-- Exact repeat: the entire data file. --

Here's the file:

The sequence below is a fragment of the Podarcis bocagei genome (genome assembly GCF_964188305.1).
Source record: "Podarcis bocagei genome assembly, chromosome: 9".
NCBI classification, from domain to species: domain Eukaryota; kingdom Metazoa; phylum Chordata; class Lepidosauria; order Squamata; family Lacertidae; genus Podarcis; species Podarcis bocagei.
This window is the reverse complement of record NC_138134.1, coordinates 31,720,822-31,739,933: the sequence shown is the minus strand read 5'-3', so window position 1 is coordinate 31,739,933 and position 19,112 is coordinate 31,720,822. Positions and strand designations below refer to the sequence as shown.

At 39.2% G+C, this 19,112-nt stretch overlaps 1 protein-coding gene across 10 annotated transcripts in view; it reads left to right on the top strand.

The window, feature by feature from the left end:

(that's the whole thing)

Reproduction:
The sequence below is a fragment of the Podarcis bocagei genome (genome assembly GCF_964188305.1).
Source record: "Podarcis bocagei genome assembly, chromosome: 9".
NCBI classification, from domain to species: domain Eukaryota; kingdom Metazoa; phylum Chordata; class Lepidosauria; order Squamata; family Lacertidae; genus Podarcis; species Podarcis bocagei.
This window is the reverse complement of record NC_138134.1, coordinates 31,720,822-31,739,933: the sequence shown is the minus strand read 5'-3', so window position 1 is coordinate 31,739,933 and position 19,112 is coordinate 31,720,822. Positions and strand designations below refer to the sequence as shown.

At 39.2% G+C, this 19,112-nt stretch overlaps 1 protein-coding gene across 10 annotated transcripts in view; it reads left to right on the top strand.

The window, feature by feature from the left end: